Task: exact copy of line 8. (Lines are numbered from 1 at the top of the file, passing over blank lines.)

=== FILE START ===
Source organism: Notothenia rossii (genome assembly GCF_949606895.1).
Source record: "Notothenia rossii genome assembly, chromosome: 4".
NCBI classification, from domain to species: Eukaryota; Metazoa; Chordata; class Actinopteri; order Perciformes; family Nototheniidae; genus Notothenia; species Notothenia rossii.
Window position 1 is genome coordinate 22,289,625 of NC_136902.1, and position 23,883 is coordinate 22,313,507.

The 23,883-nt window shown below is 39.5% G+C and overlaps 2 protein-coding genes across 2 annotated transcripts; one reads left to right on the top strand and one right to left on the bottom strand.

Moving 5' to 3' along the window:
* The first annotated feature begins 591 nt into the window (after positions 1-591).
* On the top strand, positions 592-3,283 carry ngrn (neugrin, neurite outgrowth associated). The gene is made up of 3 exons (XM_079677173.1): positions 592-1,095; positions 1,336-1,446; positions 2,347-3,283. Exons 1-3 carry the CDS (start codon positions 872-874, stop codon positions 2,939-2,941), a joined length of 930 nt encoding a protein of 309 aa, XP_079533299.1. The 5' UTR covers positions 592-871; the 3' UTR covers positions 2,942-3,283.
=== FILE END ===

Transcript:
* On the top strand, positions 592-3,283 carry ngrn (neugrin, neurite outgrowth associated). The gene is made up of 3 exons (XM_079677173.1): positions 592-1,095; positions 1,336-1,446; positions 2,347-3,283. Exons 1-3 carry the CDS (start codon positions 872-874, stop codon positions 2,939-2,941), a joined length of 930 nt encoding a protein of 309 aa, XP_079533299.1. The 5' UTR covers positions 592-871; the 3' UTR covers positions 2,942-3,283.